The Museum of Contemporary African Art, otherwise known as Zeitz MOCAA, has finally arrived in Cape Town. It is, by far, the most exciting part of the otherwise underwhelming V&A Waterfront with its shopping malls, average restaurants, lacklustre hotels and waterways reminiscent of London's Docklands.

It is by far the most exciting part of the V & A Waterfront…

Described as Africa’s answer to the Tate Modern, the museum is even more spectacular than anticipated, putting the country’s (rather struggling) art scene back on the map.

Opened in September 2017, German entrepreneur and former chief executive of Puma, Jochen Zeitz is the man behind the project. Zeitz began collecting art in the 1990s – and then fell in love with Africa. He took his passion seriously: building a 50,000-acre ranch in Kenya, acquiring the 1929 Gipsy Moth biplane used in Out of Africa – and, in 2008, started to amass world-class 21st-century African art. Fast forward nearly 10 years, Zeitz’s private collection now forms the basis of the museum, realising his ambition to give African artists a voice. He explains: ‘I saw enormous creativity in Africa and I didn’t understand why there was no such institution here… I see myself as a global citizen and someone with a lot of compassion for Africa and I felt something had to be done.’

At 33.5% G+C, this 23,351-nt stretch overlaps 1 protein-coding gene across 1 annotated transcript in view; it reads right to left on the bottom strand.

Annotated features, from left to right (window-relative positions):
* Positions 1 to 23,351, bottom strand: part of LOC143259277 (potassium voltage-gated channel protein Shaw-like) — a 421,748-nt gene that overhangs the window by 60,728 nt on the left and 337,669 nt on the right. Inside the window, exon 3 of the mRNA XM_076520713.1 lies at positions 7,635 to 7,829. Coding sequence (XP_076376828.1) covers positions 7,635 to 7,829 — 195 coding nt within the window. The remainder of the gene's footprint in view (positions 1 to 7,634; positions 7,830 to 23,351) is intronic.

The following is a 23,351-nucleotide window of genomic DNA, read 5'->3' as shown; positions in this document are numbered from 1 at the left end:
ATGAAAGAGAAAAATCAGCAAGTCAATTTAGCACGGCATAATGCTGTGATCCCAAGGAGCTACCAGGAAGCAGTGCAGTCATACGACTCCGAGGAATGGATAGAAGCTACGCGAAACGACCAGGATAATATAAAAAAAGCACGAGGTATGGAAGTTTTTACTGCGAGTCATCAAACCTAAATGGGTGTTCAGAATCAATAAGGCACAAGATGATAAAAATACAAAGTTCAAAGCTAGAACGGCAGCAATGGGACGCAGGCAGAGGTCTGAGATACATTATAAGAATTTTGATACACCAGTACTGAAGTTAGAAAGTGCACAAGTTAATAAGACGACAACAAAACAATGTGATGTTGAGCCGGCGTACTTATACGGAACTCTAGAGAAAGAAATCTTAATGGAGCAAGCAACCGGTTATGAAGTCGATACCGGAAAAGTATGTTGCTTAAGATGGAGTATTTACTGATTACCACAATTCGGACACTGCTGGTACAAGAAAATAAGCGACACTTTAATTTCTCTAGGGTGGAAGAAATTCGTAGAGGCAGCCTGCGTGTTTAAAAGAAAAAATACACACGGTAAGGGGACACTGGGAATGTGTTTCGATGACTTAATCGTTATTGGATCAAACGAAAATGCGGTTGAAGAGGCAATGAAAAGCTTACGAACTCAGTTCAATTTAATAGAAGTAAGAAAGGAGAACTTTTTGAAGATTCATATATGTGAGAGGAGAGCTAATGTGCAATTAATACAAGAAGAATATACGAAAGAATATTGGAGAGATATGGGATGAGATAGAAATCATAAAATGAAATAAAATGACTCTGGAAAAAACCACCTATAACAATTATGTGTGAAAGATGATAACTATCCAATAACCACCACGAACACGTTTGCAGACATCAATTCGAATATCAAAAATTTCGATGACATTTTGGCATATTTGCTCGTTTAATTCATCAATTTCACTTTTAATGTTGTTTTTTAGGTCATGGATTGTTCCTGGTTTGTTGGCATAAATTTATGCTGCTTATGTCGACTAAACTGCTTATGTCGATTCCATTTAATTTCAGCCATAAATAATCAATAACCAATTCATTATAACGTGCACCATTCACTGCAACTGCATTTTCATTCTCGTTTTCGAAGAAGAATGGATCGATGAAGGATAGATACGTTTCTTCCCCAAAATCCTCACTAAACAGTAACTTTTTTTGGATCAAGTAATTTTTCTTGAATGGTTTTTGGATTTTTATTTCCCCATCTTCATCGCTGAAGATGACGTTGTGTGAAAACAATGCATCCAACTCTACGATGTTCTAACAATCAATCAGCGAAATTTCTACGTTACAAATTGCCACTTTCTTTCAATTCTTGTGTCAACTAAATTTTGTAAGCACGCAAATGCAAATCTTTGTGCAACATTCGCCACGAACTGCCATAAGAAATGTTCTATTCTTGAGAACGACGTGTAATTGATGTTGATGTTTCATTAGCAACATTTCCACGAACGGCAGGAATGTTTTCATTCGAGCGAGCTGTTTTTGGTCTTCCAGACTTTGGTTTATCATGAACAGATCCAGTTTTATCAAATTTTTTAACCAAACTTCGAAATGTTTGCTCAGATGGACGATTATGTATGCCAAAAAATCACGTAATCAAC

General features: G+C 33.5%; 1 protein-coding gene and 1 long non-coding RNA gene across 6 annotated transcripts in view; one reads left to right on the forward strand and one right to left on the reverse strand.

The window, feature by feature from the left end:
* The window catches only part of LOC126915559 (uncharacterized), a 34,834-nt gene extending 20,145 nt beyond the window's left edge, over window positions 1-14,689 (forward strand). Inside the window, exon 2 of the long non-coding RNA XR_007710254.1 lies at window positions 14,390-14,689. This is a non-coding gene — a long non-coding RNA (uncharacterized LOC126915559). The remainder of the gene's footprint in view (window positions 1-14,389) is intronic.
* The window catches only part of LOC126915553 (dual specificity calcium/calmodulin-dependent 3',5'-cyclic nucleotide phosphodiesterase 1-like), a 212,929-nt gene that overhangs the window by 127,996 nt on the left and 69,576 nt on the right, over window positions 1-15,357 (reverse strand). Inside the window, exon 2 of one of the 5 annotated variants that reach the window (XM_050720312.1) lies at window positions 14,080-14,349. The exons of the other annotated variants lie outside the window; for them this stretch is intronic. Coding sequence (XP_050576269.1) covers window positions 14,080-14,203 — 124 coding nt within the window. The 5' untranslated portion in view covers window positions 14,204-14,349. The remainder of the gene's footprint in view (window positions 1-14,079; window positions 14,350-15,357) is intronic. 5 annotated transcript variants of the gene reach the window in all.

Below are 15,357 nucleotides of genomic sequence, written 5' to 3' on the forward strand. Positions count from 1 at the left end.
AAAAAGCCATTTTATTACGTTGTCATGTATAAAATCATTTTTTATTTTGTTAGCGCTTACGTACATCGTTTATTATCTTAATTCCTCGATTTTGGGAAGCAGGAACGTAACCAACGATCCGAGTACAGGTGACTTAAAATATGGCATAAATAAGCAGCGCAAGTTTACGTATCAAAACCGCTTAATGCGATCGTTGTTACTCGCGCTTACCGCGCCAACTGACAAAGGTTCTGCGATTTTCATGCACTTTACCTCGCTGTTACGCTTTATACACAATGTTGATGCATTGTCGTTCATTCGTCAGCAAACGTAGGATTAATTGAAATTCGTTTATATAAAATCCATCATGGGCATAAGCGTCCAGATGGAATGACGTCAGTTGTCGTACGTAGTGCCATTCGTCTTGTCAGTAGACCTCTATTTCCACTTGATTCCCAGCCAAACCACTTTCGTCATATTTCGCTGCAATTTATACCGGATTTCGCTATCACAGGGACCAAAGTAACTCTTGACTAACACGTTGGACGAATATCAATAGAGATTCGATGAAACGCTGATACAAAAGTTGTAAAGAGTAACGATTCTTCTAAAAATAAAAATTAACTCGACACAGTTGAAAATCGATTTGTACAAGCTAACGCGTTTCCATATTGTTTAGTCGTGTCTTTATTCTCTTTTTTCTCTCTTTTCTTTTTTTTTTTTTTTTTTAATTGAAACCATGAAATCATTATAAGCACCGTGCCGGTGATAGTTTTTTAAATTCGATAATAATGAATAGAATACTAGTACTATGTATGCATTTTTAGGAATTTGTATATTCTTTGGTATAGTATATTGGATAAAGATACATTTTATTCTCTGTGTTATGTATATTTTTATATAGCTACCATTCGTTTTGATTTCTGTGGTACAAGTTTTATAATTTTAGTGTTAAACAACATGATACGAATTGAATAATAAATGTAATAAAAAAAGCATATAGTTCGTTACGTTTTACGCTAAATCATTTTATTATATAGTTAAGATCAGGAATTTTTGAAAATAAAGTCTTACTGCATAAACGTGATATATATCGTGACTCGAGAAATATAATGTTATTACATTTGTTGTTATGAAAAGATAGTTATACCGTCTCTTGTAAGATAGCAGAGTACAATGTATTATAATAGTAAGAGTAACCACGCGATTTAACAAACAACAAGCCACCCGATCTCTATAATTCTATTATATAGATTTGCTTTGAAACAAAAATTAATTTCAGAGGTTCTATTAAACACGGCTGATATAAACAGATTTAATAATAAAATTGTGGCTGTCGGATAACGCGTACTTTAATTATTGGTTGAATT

a triumph of ingenuity and innovation…

So, Zeitz along with South African curator Mark Coetzee set to work. Award-winning design maverick Thomas Heatherwick jumped on board to work his magic on the interiors. The result is a triumph of ingenuity and innovation, transforming the gargantuan 1920s grain silo into a thrilling contemporary structure with a 10-storey-high atrium carved out of cellular concrete tubes. The shiny black steel spiral staircase is just one of the extraordinary design elements – and provides easy access to the museum’s 100-plus galleries.

the shiny black steel spiral staircase is just one of the extraordinary design elements…

The exhibits are blissfully easy to navigate. Proving both style and substance, the quality of the work is exquisite, promoting the immense diversity of African art. Arguably, our favourite artist on show was Nandipha Mntambo who, inspired by the female body form, creates incredible haute couture-like sculptures, made from cowhide. Another highlight was controversial South African ‘visual activist’ Zanele Muholi’s work whose challenging photographs and videos focused on the issues of homophobia, hate crimes and rape. Conceptual artist Kendell Geers’ installations were equally thought-provoking. Born into an Afrikaans family during the Apartheid, Geers uses everyday objects to craft pieces designed to challenge authority. Nicholas Hlobo is also one for random items, creating richly-layered sculptural work, exploring the subjects of gender, race and ethnicity – the dragon sculpture, originally created for the Venice Bienalle 2011, now hangs mid-air in the gallery’s brutalist atrium. Then there’s the gift shop – one of the finest of any public museum – and the perfect finale to this artistic adventure.

Please contact the team at Nota Bene Global to plan a trip to Cape Town in style.